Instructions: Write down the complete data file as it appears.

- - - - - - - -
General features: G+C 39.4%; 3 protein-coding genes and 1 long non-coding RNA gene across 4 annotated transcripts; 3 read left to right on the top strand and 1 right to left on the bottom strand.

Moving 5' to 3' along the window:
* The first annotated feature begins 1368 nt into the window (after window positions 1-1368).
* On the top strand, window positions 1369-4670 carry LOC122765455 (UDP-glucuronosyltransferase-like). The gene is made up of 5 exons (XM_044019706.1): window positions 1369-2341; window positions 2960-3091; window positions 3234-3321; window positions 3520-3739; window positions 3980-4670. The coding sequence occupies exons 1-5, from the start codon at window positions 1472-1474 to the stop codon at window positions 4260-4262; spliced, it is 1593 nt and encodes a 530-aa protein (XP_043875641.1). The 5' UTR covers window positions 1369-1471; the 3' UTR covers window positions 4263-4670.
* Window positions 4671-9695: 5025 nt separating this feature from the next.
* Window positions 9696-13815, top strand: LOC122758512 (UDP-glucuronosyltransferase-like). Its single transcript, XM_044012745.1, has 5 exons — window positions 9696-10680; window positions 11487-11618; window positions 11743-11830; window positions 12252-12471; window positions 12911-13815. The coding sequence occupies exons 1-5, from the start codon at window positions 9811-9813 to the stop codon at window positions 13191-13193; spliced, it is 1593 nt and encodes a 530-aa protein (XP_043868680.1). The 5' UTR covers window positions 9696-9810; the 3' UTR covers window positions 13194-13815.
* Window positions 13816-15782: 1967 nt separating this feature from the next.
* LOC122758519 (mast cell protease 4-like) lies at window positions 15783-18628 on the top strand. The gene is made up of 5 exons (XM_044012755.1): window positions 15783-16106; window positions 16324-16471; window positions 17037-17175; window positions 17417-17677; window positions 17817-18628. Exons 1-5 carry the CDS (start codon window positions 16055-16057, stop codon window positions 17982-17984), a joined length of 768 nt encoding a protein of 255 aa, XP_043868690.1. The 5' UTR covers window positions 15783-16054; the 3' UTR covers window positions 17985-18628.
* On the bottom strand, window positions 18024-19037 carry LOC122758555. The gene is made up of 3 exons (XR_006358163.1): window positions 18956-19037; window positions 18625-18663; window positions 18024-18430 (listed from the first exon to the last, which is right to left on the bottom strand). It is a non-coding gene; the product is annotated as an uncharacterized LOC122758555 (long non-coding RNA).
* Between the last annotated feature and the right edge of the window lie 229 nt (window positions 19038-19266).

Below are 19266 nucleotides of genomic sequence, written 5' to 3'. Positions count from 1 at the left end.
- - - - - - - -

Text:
General features: G+C 39.4%; 3 protein-coding genes and 1 long non-coding RNA gene across 4 annotated transcripts; 3 read left to right on the top strand and 1 right to left on the bottom strand.

Moving 5' to 3' along the window:
* The first annotated feature begins 1368 nt into the window (after window positions 1-1368).
* On the top strand, window positions 1369-4670 carry LOC122765455 (UDP-glucuronosyltransferase-like). The gene is made up of 5 exons (XM_044019706.1): window positions 1369-2341; window positions 2960-3091; window positions 3234-3321; window positions 3520-3739; window positions 3980-4670. The coding sequence occupies exons 1-5, from the start codon at window positions 1472-1474 to the stop codon at window positions 4260-4262; spliced, it is 1593 nt and encodes a 530-aa protein (XP_043875641.1). The 5' UTR covers window positions 1369-1471; the 3' UTR covers window positions 4263-4670.
* Window positions 4671-9695: 5025 nt separating this feature from the next.
* Window positions 9696-13815, top strand: LOC122758512 (UDP-glucuronosyltransferase-like). Its single transcript, XM_044012745.1, has 5 exons — window positions 9696-10680; window positions 11487-11618; window positions 11743-11830; window positions 12252-12471; window positions 12911-13815. The coding sequence occupies exons 1-5, from the start codon at window positions 9811-9813 to the stop codon at window positions 13191-13193; spliced, it is 1593 nt and encodes a 530-aa protein (XP_043868680.1). The 5' UTR covers window positions 9696-9810; the 3' UTR covers window positions 13194-13815.
* Window positions 13816-15782: 1967 nt separating this feature from the next.
* LOC122758519 (mast cell protease 4-like) lies at window positions 15783-18628 on the top strand. The gene is made up of 5 exons (XM_044012755.1): window positions 15783-16106; window positions 16324-16471; window positions 17037-17175; window positions 17417-17677; window positions 17817-18628. Exons 1-5 carry the CDS (start codon window positions 16055-16057, stop codon window positions 17982-17984), a joined length of 768 nt encoding a protein of 255 aa, XP_043868690.1. The 5' UTR covers window positions 15783-16054; the 3' UTR covers window positions 17985-18628.
* On the bottom strand, window positions 18024-19037 carry LOC122758555. The gene is made up of 3 exons (XR_006358163.1): window positions 18956-19037; window positions 18625-18663; window positions 18024-18430 (listed from the first exon to the last, which is right to left on the bottom strand). It is a non-coding gene; the product is annotated as an uncharacterized LOC122758555 (long non-coding RNA).
* Between the last annotated feature and the right edge of the window lie 229 nt (window positions 19038-19266).

Below are 19266 nucleotides of genomic sequence, written 5' to 3'. Positions count from 1 at the left end.